Windows 8 is the cheapest operating system Microsoft have ever put out. But that’s fine, because those who use it will be squeezed for every penny. Windows 8 is all about consumption: about watching Videos, listening to Music, and playing games; all bought from the three stores built into the Windows interface.

    D.

  18. oiaohm says:

    iLia
    “Competition and Monopoly are antonyms. Thus if Microsoft “faces intense competition across all markets” they are not a monopoly.”
    Remember this is only happening now because MS was pulled up for doing many Anti-trust things years back.

    Yes at some point the anti-trust things that causes MS monopoly would have to start failing in there effect.

    So Microsoft income has to drop as it market control breaks down.

    iLia so the question is not if MS has a monopoly but if they are still making income they should lose because they are only getting that income due to prior anti-trust actions. Yes is the correction over yes or no. From my point of view Microsoft correction of market share is only just starting.

    Chris Weig history only way to make a Anti-trust built monopoly disappear quickly is break the company up behind it. If you don’t do that it take decades to correct. We are starting to get to the point now that its correcting for Microsoft.

    Robert Pogson if with lower income MS does a huge spend like Vista with a stuff up MS might not live threw it once there market share is corrected. Less income also equals less money to spend on marketing and bribery.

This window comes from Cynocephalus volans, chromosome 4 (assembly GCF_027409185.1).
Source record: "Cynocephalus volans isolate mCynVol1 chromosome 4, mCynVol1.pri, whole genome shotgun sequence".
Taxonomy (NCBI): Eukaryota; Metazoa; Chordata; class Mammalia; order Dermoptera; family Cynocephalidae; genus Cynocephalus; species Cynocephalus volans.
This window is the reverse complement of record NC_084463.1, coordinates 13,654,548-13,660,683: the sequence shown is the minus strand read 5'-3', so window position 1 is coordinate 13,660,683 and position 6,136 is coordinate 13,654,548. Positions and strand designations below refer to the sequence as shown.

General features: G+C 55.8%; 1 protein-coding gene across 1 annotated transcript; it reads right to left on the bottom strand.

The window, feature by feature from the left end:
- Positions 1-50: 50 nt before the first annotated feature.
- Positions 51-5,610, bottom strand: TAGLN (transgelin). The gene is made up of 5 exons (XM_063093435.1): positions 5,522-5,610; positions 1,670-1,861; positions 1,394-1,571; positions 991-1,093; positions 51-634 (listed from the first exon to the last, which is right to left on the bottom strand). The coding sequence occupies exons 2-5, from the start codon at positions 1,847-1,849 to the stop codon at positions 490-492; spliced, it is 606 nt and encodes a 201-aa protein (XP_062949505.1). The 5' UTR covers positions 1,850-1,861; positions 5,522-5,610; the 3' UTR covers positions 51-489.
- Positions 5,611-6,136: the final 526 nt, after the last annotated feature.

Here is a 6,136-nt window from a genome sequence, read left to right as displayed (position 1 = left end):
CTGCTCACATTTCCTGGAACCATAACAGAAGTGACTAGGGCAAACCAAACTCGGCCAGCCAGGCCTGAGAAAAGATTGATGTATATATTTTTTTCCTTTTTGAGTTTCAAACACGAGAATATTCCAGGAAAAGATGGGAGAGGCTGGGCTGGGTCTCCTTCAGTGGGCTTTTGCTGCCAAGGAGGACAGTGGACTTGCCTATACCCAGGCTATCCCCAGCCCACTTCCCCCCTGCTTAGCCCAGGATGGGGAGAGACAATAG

19. kozmcrae says:

    Gee, you could have written that yourself Robert.

    I do have one bone to pick with their statements: “however, our competitors have been in the market longer and in some cases have established significantly large user bases.”

    Microsoft reset their mobile phone operating system clock when Google released Android. According to Microsoft, they didn’t make a mobile phone operating system before Android. The real history of the mobile phone market speaks otherwise.

  20. Chris Weig wrote, “what you predicted for the longest time was that Microsoft would collapse. Like, totally! “

    No. Collapse is a relative thing. One could argue that 75% share down from 95% is a collapse. I would call it a sag. I will not be happy until M$ is down from 50% share of PCs. We are getting close if you count ARMed gadgets as PCs. In a year or two it will be obvious for everyone. I doubt it is possible for M$ to disagppear. They are just too big and they have salesmen who can convince people to throw money at M$. They will compete on price/performance from now on and lose a combination of margin and/or units sold, not “collapse totally”.